Twitter Scale

High scalability has a great blog about architecture of Twitter. How Twitter grew up from just a web application to handle thousands of tweets and the internal architecture of components they have. Last week I wrote a blog about how a simple web application might evolve according to different requirements with time and how it will save you a lot of time to come up with a loosely coupled architecture between your componets and how it would help immensely when it comes to handle difficult problems. Above article is a wonderful real life example of how Twitter evolved to handle massive number of users and tweets. Twitter is all about posting messages that are only 140 characters long. How hard can it be to write a webpage to handle that?! Great example how simple things can yield to a complex architecture on the backend to give a responsive user experience.

The article has a lot of details about problems specific to Twitter and tweets. Couple of big picture points I want to highlight are (straight from High Scalability article),

  • Twitter no longer wants to be a web app. Twitter wants to be a set of APIs that power mobile clients worldwide, acting as one of the largest real-time event busses on the planet.
  • Internal clients use roughly the same API as external clients.
  • 1+ millions apps are registered against 3rd party APIs
  • Tweets are forked off in many different ways, mostly to decouple teams from each other. The search, push, interest email, and home timeline teams can work independently of each other.
  • For performance reasons the system has been being decoupled.

Read the original article.

Understanding an Enterprise Service Bus (ESB)

This blog tries to give you an understanding of what an Enterprise Service Bus is and what are the typical functionalities of an ESB. What scenarios that it can be utilized, for what purpose, and how it will help you to solve similar problems you’re having in a consistent, standardized way. Also incorporating a wealth of knowledge from real life production deployments. That’s important. If you have something which can solve world hunger or claim to be the world’s best at something and if it’s not used in real life production scenarios, it’s good as dead. Those stuff tend to make great folk stories, like bed time stories that you tell your geek younglings of how, once upon a time this great and complex thing was built over a weekend with some pizza and mountain dew ;-)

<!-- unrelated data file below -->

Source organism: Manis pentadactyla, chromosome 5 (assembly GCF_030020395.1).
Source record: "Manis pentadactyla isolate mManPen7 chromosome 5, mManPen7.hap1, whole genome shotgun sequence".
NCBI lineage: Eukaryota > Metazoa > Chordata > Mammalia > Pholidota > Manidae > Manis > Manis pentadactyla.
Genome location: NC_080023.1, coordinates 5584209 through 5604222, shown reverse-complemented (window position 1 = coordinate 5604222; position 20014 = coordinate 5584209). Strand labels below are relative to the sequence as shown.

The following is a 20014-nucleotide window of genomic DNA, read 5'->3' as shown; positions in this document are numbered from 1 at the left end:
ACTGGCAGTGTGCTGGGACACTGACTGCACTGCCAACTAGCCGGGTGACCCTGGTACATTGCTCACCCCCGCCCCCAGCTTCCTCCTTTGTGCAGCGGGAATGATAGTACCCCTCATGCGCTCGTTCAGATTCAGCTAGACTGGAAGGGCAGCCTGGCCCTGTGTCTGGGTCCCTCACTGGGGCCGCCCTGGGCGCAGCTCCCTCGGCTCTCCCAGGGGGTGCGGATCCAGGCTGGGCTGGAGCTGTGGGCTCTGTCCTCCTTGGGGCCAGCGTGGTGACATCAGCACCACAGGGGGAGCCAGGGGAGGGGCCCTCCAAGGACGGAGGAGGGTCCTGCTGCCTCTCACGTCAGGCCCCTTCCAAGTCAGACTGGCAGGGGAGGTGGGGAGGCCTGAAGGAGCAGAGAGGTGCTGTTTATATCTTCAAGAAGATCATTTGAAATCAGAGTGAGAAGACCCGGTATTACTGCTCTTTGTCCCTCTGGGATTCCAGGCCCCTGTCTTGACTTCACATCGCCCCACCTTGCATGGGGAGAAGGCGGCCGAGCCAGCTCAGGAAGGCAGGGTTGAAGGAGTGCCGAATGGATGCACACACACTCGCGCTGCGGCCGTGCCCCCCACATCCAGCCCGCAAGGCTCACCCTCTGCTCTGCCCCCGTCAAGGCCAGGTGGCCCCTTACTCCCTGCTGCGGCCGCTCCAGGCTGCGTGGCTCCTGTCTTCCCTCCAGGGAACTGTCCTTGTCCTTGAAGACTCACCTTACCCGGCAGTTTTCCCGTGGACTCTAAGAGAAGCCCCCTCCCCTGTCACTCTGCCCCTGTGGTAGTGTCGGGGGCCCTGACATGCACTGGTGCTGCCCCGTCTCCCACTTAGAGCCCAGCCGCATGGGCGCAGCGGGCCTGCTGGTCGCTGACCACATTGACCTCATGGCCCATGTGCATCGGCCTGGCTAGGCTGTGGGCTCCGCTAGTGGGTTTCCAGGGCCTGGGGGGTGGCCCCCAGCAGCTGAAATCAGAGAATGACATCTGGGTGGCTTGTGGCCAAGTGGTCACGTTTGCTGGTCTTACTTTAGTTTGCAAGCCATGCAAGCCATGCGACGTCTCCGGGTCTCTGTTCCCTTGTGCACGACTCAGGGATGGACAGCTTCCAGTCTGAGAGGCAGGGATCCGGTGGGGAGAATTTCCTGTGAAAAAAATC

Background

Let’s forget about ES part in ESB and concentrate about the B. The bus. This is not something new. You probably have learned about busses when you read about PC architecture. If you look at how data is being transferred from CPU to memory and also how data is received from keyboard, mouse and other peripheral devices plugged into a PC they all use a bus. Why? Main reason being, it eleminate point to point links between those systems. In todays world, where there are thousands of different peripherals that can be plugged into a computer, imagine the mess it would create if all of them need point-to-point links to the CPU, memory etc… So you have a single bus that everything connects to. That will take care of transferring information back and forth between connected peripherals.

Integration problems

Companies tend to use a lot of software for their day to day activities. This will only increase with time, not decrease. Also, things that were done using manual labour or hardware also tend to be converted to software as this excellent blog explains. Using software is great you can increase the efficiency of business operations. Even this is true, there are instances where you want the data in one system to be fed into or do some form of consolidation to have a unified overview of what’s going on. Otherwise there’s little to no advantage of having disconnected systems. Then you have to some kind of manual intervention for keeping data in sync among all these different systems.

Collection of services

Because of sheer tediousness all these enterprise software systems started exposing their functionalities as web services. Now you have easier ways of connecting one system to the other. Importing data and exporting to another system is just a matter of writing some glue code to call several web services. Just like that your data synchornization issues between two systems can be solved.

When the number of systems gets increased then you have to maintain point to point links with different glue code that connects these systems. Again, it gets error prone and tedious when you have more than a handful of systems in place. It’s not going to be a scalable solution to the problem.